- Associated Press - Thursday, April 3, 2014

SALT LAKE CITY (AP) - Utah legislative leaders are polling lawmakers to see if they want to meet for a special session to override Gov. Gary Herbert’s decision to veto three bills this week.

The Republican governor on Wednesday vetoed three bills dealing with legislative subpoenas, parental review of curriculum and government fee-assessment areas.

Two-thirds of both the House and Senate would have to be in favor of meeting in order to have an override session, which is required by law to start May 12.

Senate President Wayne Niederhauser, R-Sandy, said a decision should be ready by April 14.

“We just started polling members,” Niederhauser said Thursday. “I won’t have a good indication until the last day because most everybody waits until the last day.”

The governor’s decision to veto the bills was not a surprise because the governor expressed concerns about them ahead of time, Niederhauser said.

At a news conference Wednesday following his vetoes, Herbert said the proposals concerned him because they had unintended consequences, particularly the measure that would have strengthened the Legislature’s subpoena power.

The legislation could violate a person’s civil rights because it barred people from challenging a legislative subpoena in court, he said.

The proposal came about after legislators said they spent thousands of taxpayer dollars in court last year trying to enforce subpoenas as part of an investigation of Utah’s former attorney general.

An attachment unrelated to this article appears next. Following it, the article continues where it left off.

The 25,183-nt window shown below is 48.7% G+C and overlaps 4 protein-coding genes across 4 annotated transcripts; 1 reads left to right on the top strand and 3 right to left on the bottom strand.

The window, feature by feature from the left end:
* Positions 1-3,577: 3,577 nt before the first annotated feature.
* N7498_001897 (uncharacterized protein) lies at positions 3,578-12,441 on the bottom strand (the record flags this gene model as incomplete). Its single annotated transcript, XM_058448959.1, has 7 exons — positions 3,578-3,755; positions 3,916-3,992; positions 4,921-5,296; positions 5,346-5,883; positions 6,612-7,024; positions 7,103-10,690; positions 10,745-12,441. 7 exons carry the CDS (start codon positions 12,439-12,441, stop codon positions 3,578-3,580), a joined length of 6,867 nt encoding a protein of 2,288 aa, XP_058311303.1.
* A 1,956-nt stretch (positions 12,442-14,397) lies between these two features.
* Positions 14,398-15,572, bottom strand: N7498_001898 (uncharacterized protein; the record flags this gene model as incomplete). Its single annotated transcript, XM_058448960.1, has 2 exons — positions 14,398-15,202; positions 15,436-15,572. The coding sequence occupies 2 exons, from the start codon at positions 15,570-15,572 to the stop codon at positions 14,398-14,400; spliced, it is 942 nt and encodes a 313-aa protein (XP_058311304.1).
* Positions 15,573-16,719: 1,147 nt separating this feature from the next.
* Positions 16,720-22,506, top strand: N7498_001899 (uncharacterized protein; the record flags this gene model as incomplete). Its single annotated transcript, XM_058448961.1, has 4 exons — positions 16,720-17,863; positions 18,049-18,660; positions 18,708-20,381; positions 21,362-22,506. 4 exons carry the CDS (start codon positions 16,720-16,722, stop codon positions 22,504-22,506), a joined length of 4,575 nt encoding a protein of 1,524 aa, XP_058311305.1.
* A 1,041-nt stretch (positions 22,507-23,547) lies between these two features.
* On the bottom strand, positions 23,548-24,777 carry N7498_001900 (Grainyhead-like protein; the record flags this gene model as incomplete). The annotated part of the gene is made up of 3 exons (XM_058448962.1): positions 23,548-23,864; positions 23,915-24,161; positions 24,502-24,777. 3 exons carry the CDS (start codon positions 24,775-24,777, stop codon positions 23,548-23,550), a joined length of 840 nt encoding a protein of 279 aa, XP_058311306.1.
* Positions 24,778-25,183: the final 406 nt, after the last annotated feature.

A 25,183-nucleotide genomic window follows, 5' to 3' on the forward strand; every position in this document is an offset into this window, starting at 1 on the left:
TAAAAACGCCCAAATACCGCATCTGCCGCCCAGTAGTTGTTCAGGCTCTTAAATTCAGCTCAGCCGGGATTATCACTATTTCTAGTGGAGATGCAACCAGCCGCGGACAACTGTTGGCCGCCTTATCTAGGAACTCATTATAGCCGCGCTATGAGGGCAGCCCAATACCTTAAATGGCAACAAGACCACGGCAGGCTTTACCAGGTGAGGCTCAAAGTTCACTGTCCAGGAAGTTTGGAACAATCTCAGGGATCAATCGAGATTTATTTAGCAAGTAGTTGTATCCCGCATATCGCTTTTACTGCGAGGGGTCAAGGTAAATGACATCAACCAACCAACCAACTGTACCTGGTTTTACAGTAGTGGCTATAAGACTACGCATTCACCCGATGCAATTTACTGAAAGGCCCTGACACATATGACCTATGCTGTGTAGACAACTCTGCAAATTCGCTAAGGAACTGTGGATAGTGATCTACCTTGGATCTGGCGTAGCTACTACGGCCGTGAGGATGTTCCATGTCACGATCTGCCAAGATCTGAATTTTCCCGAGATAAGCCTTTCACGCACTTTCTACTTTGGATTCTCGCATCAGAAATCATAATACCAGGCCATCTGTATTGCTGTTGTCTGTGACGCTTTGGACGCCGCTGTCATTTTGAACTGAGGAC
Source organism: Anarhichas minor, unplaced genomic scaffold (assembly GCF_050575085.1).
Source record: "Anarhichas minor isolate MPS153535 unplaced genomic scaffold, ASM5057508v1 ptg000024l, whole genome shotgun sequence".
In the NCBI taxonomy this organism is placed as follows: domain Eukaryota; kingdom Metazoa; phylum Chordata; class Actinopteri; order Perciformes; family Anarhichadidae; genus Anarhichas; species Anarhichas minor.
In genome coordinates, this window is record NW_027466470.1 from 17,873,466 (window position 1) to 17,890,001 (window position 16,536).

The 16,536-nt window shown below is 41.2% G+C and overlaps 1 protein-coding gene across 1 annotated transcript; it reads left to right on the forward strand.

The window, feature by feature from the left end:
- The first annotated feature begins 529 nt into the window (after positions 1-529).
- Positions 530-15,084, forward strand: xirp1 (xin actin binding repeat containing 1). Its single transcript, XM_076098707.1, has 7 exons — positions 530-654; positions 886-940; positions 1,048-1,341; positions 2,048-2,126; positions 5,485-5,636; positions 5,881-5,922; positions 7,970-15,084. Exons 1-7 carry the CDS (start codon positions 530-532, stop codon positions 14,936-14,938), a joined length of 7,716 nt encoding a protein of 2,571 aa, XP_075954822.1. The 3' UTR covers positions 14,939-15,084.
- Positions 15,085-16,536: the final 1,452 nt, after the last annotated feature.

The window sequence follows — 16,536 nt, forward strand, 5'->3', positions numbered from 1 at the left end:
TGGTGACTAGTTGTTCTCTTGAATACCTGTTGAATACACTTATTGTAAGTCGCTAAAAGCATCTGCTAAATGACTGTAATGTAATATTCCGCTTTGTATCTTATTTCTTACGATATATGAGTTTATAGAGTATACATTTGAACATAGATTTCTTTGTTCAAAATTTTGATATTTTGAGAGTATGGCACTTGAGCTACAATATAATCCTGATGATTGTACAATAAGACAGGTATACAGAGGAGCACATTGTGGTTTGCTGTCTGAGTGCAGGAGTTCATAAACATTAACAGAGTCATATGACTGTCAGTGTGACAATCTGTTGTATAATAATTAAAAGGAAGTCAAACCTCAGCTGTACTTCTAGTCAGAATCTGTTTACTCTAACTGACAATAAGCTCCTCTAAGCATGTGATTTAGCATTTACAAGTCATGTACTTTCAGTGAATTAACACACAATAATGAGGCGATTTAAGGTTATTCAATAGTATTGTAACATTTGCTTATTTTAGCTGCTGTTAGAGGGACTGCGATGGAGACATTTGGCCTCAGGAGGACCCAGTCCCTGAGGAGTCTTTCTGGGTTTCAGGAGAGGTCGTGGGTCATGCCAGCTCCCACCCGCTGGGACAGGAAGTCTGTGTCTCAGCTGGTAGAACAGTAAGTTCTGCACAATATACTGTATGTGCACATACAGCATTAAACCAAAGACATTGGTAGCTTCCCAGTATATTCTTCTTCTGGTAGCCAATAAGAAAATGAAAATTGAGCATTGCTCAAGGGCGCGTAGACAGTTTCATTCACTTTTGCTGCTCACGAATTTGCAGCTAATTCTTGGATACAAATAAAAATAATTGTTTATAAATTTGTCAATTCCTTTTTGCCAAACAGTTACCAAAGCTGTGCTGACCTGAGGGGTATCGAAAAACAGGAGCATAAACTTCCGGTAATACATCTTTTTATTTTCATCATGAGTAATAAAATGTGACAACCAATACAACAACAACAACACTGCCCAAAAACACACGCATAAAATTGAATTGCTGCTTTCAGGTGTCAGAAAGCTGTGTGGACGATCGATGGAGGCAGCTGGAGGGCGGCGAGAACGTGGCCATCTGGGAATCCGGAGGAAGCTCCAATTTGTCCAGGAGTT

Taylorsville Republican Rep. Jim Dunnigan, who oversaw the legislature’s $4 million probe, said the court challengers were expensive and delayed investigators.

Dunnigan said Thursday that the issue is a priority for legislators and they would try to take it up again, either during an override session or during their regular meetings next January.

The school-curriculum bill Herbert vetoed would have tasked an existing parent committee with reviewing complaints about school curriculum and classroom materials.

The parent committee, which reviews questions for computer-based tests, didn’t want to field those complaints, Herbert said. The complaints should instead go to local school boards, which create curriculum for their schools, he said.

The measure was also opposed by the state school board and the Utah PTA.

The third bill Herbert vetoed was a technical bill, which would have put a moratorium on local governments designating areas to levy fees in order to pay for special projects, such as putting in sidewalks or street lighting.

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